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N.C. tax overhaul: Where it stands

Tax overhaul and the budget are the biggest remaining issues standing between North Carolina lawmakers and the end of the legislative session.

Lawmakers are trying to come to agreement on the tax issue first, because that will help determine how much money they’ll have in the budget. They’re trying to find a proposal acceptable to each chamber as well as GOP Gov. Pat McCrory.

Both plans stand in contrast to Sen. Bob Rucho’s proposal, which would have cut tax rates while expanding sales taxes to scores of services and creating a new business license tax.

Here’s where the issue stands.

House

• The House has passed a plan that would reduce three individual income tax brackets – including a 7.75 percent rate for the highest wage earners – to a single rate of 5.9 percent.

• The corporate income tax of 6.9 percent would gradually fall to 5.4 percent by 2018.

• In July 2014, the combined state and local sales tax in most counties would fall from 6.75 percent to 6.65 percent. The sales tax would expand to some services, including warranties and maintenance activities and car repairs.

• State revenue would drop by around $250 million over the next two years and $1 billion over four years.

Senate

• The plan, expected to get final approval this week, would lower the personal income tax rate to 5.4 percent in 2014 and to 5.25 percent in 2015. It creates a “zero bracket” under which low-income taxpayers would pay no income tax.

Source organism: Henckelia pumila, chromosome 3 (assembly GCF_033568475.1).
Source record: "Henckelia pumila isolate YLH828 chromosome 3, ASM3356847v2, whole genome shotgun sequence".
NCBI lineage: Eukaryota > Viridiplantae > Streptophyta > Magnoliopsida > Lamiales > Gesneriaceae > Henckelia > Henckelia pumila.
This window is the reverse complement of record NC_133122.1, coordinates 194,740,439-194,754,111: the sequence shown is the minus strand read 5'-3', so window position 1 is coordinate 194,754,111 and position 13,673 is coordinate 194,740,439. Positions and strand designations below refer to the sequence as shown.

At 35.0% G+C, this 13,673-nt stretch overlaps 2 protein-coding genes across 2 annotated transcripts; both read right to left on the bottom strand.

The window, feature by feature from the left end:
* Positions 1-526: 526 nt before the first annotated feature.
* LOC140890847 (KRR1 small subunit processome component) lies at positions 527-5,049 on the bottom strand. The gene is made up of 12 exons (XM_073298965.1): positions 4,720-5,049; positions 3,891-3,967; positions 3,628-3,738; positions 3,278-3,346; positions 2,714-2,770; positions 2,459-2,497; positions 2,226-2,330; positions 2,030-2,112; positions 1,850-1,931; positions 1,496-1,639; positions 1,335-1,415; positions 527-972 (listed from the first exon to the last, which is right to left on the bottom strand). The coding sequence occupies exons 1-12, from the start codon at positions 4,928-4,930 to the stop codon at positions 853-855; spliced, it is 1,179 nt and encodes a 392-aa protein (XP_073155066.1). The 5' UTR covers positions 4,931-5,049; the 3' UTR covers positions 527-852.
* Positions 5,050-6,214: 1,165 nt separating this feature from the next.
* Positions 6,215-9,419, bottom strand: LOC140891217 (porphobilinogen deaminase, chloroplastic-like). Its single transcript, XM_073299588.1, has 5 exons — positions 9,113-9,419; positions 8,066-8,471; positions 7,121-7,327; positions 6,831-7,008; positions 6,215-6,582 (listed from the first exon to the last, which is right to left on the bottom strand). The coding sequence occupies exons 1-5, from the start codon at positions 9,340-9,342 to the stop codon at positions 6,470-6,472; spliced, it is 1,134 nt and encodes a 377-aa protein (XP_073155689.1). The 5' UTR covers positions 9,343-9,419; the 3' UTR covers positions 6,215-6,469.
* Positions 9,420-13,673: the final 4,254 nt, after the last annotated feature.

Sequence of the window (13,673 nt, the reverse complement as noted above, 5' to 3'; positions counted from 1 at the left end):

• The plan would cut the corporate income tax from 6.9 percent to 6 percent in 2014 and continues to reduce it until it’s eliminated in 2017.

• It expands the sales tax to purchases such as movies and entertainment. It also would end several exemptions to sales taxes, including for nutritional supplements sold by chiropractors and for newspapers sold from vending machines.

• State revenue would decline by $4 billion over the next four years.

The governor

• State Budget Director Art Pope recently sent some House lawmakers an alternative tax proposal that would gradually reduce state income taxes and expand the sales tax to dozens of additional services, such as car repairs and appliance installations. Aides say McCrory reviewed the proposal but has not endorsed it.

• Unlike the House and Senate plans, the proposal is revenue neutral, though the governor’s office suggests it could add state tax dollars. The Associated Press, the (Raleigh) News & Observer and WRAL TV contributed.

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